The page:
April 9, 2018
Crop protection in Europe – Q&A with ECPA’s Graeme Taylor
Graeme Taylor

Graeme Taylor

In the EU, agriculture is a source of income for 20% of the population and covers almost 175 million hectares of land. To ensure a safe and sustainable future for agriculture in the EU, farmers need access to effective methods of protecting their crops.

Graeme Taylor is the Director of Public Affairs at the European Crop Protection Association (ECPA). He spoke to Monsanto Europe team about ECPA’s goals and how they work with farmers to improve crop protection and food production in Europe.

How does the ECPA contribute to agriculture and help farmers in the EU?   

We represent the crop protection industry in Europe – 23 companies involved in the manufacture of pesticides.

Innovative and science-based, our solutions keep crops healthy and contribute to providing Europeans with a safe, affordable, healthy and sustainable food supply; and, answering one of the major societal challenges we face: just how do we feed 10 billion people on the planet by 2050. We promote modern farming practices and champion the use of crop protection technology important for the ‘sustainable intensification’ of agriculture.

Our awareness raising and stewardship activities further the safe and sustainable use of pesticides in Europe, encouraging management practices that safeguard harvests, human health and the environment.

There are a large number of mistruths spread about crop protection products – what are the most common misconceptions and what can be done to correct this?

There are so many misconceptions about crop protection products that it’s difficult to do them justice in just one short blog post. We are, in many ways our own harshest critics. We recognise that in today’s era of always-on communication it is not an option for us to sit in the corner and only come out when we are defending ourselves from attacks on our products. We have at times been invisible, and at time unnecessarily aggressive in our response. We have learned some valuable lessons.

The future of our sector relies on acceptance of the innovative products that we provide: products that will help address major societal challenges related to food production in the years to come. Communication is key to addressing this. People need to see that we are ready to address concerns about our products, that we are ready to talk about it and acknowledge them. Also, that we are not afraid to have an open and honest debate about our contribution; about the benefits that pesticides bring. As you can see from our #WithorWithout campaign we are ready and willing to engage.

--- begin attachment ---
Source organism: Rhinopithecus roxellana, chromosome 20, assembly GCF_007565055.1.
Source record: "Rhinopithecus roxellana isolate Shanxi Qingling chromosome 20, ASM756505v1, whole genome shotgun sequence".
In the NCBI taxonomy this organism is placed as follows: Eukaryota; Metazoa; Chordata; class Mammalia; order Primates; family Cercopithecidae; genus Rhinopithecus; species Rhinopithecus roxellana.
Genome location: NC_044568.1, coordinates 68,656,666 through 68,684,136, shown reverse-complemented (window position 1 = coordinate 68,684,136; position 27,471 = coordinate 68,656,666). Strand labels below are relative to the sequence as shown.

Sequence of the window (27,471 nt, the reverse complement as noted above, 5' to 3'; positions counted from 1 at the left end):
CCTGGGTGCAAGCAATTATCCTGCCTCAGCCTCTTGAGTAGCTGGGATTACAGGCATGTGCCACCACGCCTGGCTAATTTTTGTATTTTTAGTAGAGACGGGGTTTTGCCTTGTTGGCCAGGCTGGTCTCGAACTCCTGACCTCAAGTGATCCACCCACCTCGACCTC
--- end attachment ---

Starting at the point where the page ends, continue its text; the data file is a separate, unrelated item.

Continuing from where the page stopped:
I hope that as a result of people seeing a different conversation on pesticides, this will lead to an increase in people’s confidence and willingness to understand the science behind them. I hope that a scientist who has worked for industry can conduct research that is respected and accepted because of their experience, rather than be cut down because once 20 years ago they worked on a project for our industry. I have scientists in my family. My uncle is world-renowned in his field – not in my industry I hasten to add – but he is frankly offended that anyone might suggest he would compromise his principles, or indeed his life’s work, to draw a scientific conclusion he does not 100% believe in.

In short, we need to listen. We need to make science accessible (across all generations). We need to build trust (all of us) and confidence in our scientific institutions, and not shy away from the difficult conversations.

Why is it important for farmers to have a diverse range of tools in their crop protection toolbox? 

It’s absolutely vital for farmers to have access to the tools that they need to provide food for Europe’s 500 million consumers. Europe is incredibly diverse in terms of crops, the climate, different pests and diseases which prevail in different countries, regions or even regions of regions. This requires an equally diverse toolbox. You wouldn’t expect a car mechanic to be able to fix every problem a car has using just one hammer. The realities of farming are no different.

The other risk from an ever-depleting toolbox (15 years ago there were over 1,000 substances on the market, now there are around 450) is the development of resistance. Just like with human medicine, reliance on an ever-reducing number of solutions means that pests and diseases can quickly become resistant. The unpredictability of the current approval system means that fewer alternatives are being authorised – in the last nine years only four new substances have successfully found their way to market.

What trends will we see in crop protection practices over the next 5-10 years?

The potential in technology to contribute to address some of the major challenges we face in agriculture is incredibly exciting. Digital and precision farming can enable farmers to be more targeted in terms of how they address pests, identifying what diseases impact their crops, and allows farmers to use a smaller volume of pesticides through more precise application.

I’ve been on farms recently and its incredibly impressive to see how farmers are harnessing innovation through the use of, for example, drones which can pinpoint exact locations on the field where they are having problems. As a result, they are able to treat these areas very specifically. Embracing the use of these technologies is certainly one of the key ways that we’re going to be able to produce more with less in the future.


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